Definition of durance in English:



mass nounarchaic
  • Imprisonment or confinement.

    ‘the actor's years of durance vile in soap operas’
    • ‘But, setting aside my rancor, what we have here is four tales set during her durance vile at his castle, before he has earned her trust and love by learning to behave like a gentleman.’
    • ‘An eternity have I lingered, my eternal durance the penance I must pay for my crimes.’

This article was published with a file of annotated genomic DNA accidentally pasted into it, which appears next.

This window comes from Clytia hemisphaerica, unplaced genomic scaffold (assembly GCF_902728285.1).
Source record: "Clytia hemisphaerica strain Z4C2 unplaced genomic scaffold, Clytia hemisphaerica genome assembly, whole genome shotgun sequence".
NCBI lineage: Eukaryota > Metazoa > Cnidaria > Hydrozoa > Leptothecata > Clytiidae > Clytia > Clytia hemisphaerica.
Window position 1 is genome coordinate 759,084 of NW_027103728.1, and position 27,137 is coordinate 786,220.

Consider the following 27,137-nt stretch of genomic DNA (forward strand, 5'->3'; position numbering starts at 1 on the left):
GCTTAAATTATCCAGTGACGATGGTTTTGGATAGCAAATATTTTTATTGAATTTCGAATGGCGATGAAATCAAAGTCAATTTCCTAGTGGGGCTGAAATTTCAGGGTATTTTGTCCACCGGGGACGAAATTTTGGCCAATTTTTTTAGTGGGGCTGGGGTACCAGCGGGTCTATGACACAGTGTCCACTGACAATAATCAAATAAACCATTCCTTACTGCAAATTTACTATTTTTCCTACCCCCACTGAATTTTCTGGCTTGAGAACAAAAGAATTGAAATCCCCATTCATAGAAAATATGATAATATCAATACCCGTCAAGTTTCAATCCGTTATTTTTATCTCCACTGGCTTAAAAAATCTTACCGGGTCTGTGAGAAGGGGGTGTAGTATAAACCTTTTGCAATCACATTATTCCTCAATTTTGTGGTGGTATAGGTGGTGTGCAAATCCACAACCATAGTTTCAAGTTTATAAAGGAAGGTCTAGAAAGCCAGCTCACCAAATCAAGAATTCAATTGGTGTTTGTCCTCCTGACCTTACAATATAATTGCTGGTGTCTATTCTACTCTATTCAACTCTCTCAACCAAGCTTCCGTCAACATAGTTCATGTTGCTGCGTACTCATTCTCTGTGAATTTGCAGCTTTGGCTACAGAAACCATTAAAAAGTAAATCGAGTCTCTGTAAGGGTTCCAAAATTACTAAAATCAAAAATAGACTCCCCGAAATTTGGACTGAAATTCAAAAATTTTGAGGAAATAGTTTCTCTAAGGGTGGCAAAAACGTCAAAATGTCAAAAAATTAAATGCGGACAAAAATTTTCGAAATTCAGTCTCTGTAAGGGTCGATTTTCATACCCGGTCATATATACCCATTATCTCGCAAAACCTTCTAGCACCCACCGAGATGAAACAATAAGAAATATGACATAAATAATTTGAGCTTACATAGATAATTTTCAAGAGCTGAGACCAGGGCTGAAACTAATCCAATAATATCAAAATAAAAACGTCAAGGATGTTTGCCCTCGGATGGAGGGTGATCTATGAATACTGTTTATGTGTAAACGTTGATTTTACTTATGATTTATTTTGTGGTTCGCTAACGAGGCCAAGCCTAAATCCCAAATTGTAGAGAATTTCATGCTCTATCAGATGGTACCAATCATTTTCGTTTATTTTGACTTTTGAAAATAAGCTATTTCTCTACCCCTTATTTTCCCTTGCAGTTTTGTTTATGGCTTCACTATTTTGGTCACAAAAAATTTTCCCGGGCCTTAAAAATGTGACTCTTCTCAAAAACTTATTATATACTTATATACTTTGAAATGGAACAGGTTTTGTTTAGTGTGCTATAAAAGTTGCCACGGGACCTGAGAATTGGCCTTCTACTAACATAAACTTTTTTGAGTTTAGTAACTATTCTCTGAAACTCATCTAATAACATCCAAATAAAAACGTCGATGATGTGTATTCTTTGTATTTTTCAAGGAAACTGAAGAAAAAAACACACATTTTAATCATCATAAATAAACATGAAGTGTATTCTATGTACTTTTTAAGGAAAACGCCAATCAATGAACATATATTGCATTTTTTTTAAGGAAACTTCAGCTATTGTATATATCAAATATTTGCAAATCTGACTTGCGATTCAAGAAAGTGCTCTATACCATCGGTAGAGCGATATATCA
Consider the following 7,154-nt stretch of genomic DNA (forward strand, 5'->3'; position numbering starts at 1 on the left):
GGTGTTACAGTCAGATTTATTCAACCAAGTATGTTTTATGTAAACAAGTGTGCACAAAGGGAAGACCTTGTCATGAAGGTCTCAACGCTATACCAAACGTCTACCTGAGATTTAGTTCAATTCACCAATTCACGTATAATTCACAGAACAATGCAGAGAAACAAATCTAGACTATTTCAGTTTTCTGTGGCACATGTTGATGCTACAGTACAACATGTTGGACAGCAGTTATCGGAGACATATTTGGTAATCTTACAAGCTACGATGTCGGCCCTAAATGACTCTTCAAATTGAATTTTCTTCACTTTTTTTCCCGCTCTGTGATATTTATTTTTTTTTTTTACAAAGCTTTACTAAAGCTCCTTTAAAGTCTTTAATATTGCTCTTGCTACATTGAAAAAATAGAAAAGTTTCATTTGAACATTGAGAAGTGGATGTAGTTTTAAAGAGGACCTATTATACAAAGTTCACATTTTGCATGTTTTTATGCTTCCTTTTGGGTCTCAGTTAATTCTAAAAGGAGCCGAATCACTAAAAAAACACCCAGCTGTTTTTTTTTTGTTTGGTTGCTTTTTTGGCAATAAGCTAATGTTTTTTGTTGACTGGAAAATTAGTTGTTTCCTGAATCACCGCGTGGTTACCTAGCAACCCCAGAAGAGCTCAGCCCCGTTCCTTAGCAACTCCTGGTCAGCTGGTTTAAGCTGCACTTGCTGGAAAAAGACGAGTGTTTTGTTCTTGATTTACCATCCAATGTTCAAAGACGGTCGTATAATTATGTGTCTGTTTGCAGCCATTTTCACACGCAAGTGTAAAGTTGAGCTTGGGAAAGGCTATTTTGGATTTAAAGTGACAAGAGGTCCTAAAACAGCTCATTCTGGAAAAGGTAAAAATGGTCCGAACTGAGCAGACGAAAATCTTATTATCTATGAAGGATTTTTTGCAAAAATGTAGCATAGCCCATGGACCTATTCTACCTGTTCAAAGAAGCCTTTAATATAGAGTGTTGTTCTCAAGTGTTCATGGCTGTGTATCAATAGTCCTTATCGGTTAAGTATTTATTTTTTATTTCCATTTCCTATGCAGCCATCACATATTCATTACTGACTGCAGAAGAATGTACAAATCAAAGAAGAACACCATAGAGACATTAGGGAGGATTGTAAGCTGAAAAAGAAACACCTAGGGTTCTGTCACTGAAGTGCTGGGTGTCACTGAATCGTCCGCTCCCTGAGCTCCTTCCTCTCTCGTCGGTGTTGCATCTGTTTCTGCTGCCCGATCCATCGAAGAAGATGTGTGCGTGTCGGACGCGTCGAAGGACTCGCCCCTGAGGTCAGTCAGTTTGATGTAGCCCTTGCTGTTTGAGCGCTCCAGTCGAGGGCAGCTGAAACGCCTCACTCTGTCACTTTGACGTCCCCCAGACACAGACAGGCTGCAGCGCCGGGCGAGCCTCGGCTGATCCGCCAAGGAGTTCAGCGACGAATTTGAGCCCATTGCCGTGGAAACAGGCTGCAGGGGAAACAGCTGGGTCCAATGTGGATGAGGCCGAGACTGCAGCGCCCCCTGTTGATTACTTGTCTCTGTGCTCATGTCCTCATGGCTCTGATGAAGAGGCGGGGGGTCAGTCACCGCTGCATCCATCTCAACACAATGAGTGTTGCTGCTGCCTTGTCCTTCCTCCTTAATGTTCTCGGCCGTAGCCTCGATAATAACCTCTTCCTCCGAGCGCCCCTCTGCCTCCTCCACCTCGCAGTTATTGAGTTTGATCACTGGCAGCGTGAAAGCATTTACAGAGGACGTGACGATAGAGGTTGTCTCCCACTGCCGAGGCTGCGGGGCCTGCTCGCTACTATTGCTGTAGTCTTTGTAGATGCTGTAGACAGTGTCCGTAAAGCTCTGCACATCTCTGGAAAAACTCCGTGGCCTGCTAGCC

imprisonment, confinement, internment, incarceration, custody, detention, restraint, constraint, committal, arrest


Late Middle English (in the sense ‘continuance’): from Old French, from durer ‘to last’, from Latin durare. The sense ‘imprisonment’ is first recorded in the early 16th century.